“Each one of the items seemed like it was prepared and waiting especially for us.”
“The disk for me, and bracelets for Tzina and Shazira.”
The King’s Daughter
“They can’t pick up the disk, or move each other’s bracelets.”
“Do you have the bracelets with you?” she asks Tzina and Shazira.
They take out the bracelets.
They brought them with us to wear at the party.
Makish looks at them in awe.
“Yagrin, perhaps they are the sheath!” she says.
“What is the sheath?” asks Keela.
“The king disappeared for months after the destruction.”
“We thought he had killed himself, or was in hiding.”
“His entire family was dead, and many survivors wanted to execute him for what he had done.”
“Then he appeared, talking to himself, half-mad.”
“He was like a shadow, waiting to die.”
“He disappeared a few days later, and was never seen again.”
“He must have survived and had more children,” says Berek.
“Otherwise, today’s royal family would not be descended from him.”
“No,” says Keela.”
“The council searched for his energy across the whole planet.”
“He was gone.”
“Today we know that one of his children survived, and our royal family descends from her.”
“Botzar sent away a baby daughter in the care of a trusted nurse.”
“The two of them survived the destruction, and the nurse raised her as her own child.”
“The girl might have been killed if anyone knew she was a child of the king.”
“A hundred years later, when the nurse was close to death, she told the girl the truth.”
“The king’s daughter passed the secret on to her own children, who gave the secret to their children.”
“The secret was carefully hidden.”
“Still, many of the king’s descendants were so ashamed of their ancestor that they left Tshuan never to return.”
“Another hundred years passed.”
“The Bizra told the people of Tshuan to renew their kingdom, and find someone genetically related to the old king.”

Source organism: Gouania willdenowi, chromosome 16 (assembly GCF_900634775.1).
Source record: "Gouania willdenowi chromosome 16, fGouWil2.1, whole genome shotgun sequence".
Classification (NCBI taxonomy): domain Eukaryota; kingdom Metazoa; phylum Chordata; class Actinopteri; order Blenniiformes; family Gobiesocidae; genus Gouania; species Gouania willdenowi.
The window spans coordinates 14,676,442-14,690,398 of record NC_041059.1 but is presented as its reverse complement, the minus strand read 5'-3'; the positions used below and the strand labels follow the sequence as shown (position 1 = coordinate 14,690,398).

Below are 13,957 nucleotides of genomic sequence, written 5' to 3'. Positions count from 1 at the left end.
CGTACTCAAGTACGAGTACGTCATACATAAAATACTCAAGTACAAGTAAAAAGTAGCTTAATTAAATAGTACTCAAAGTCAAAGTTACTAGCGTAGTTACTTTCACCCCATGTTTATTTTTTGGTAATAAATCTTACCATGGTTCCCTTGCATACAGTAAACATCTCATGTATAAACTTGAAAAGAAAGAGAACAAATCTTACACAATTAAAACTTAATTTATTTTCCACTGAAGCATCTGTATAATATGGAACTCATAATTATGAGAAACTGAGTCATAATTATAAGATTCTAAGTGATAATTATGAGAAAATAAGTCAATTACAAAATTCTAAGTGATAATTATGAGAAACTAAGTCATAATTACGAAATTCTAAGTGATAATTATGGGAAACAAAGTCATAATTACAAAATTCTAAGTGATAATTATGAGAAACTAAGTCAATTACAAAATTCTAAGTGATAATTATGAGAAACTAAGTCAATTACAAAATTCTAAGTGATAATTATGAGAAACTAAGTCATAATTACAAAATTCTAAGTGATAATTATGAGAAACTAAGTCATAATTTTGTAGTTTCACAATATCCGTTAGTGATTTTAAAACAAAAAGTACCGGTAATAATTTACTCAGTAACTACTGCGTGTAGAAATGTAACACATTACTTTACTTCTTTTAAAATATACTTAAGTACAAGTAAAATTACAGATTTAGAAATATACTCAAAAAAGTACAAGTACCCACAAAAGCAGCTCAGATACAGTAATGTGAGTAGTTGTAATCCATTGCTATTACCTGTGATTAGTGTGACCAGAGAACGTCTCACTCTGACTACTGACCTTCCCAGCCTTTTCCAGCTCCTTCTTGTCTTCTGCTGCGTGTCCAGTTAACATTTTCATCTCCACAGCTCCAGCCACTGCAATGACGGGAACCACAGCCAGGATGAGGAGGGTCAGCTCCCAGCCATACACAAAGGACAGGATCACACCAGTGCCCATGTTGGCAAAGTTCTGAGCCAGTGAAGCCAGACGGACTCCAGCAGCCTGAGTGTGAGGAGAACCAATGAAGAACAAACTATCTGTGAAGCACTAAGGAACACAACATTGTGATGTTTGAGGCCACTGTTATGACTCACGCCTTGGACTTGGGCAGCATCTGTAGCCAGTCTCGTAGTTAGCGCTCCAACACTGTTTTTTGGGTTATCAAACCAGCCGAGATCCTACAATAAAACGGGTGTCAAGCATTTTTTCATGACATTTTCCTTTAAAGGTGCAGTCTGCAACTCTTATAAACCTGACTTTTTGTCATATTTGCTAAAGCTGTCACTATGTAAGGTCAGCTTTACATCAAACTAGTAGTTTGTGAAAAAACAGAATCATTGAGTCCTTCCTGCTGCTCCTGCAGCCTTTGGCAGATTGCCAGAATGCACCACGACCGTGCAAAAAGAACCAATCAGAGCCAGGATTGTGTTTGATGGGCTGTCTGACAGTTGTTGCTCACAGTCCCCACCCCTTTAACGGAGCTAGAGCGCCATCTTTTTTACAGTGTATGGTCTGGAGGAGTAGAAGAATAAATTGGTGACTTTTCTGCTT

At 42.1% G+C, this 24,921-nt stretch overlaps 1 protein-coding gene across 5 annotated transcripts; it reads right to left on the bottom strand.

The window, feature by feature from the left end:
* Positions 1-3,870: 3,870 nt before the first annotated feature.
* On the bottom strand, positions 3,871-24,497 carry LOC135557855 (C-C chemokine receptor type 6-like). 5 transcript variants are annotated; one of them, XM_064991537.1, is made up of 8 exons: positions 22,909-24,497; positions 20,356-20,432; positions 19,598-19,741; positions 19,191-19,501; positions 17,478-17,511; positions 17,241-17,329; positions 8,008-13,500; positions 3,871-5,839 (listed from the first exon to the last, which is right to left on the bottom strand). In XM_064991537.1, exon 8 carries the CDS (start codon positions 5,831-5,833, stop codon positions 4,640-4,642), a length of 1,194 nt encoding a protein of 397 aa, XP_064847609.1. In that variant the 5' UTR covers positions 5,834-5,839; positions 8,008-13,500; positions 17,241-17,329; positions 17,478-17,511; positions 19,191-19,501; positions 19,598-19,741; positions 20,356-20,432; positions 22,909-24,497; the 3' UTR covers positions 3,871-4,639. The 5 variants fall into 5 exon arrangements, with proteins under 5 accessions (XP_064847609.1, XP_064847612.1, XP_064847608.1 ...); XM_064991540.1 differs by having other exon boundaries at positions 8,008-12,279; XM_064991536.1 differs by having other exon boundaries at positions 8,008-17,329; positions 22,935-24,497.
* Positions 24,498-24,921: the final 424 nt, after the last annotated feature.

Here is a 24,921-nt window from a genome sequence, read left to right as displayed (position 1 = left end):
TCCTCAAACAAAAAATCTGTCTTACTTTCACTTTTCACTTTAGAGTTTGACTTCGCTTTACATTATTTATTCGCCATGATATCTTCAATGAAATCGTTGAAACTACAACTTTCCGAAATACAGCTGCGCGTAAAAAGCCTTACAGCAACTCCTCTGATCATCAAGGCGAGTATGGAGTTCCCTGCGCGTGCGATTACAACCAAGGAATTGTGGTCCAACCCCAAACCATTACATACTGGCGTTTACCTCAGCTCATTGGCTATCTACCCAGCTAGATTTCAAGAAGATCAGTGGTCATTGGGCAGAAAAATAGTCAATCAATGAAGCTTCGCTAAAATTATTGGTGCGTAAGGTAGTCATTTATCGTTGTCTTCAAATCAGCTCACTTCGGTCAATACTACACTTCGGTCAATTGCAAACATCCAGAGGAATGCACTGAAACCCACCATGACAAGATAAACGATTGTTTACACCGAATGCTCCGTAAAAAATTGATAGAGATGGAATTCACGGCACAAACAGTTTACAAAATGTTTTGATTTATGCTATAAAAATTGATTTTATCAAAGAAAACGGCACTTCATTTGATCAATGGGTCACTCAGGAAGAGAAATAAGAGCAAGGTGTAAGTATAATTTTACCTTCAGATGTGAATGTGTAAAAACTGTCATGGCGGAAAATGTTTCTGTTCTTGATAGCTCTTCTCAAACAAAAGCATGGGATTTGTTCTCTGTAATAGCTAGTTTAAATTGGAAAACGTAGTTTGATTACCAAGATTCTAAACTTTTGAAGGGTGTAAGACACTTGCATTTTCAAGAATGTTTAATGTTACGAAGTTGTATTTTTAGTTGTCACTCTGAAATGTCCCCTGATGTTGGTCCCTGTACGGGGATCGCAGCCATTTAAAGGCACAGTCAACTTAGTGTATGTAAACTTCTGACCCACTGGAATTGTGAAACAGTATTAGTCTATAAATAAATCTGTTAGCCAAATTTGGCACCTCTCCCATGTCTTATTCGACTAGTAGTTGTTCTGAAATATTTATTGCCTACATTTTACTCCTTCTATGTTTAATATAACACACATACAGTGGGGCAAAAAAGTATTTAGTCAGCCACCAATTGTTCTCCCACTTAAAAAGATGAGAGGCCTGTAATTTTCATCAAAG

“The Bizra gave the Tshuan people a box, containing the black necklace.”
“If someone can open the box,” they said, “it shows that he or she is descended from the king.”
“The Tshuan council of elders tested everyone within Tshuan.”
“Finally, they found the descendants of the king’s daughter.”
“One of them opened the box, and lifted the necklace.”
“He was the first in the line of new kings that extends to this day.”
The Family of the Sword
“Where did the last king go when he disappeared for months, Makish?” I ask.
“Some say that the king went far away to ask for help, to a place called the seven towers.”
“According to the story, the king was given three gifts, two of which formed a sheath to cover the sword, and a third which was called the shield.”
“The story says that when the family of the sword assemble, carrying the sword, the sheath, and the shield, then the sword can be used for peace.”
“It’s a story of hope,” she says, “but none of us believed it was true.”
“Not after the destruction that came with the sword,” she adds.
“If the king talked to no one,” asks Berek, “who would know to tell the story?”
“In those times, there were Dream Hunters, who could see hidden things,” she answers.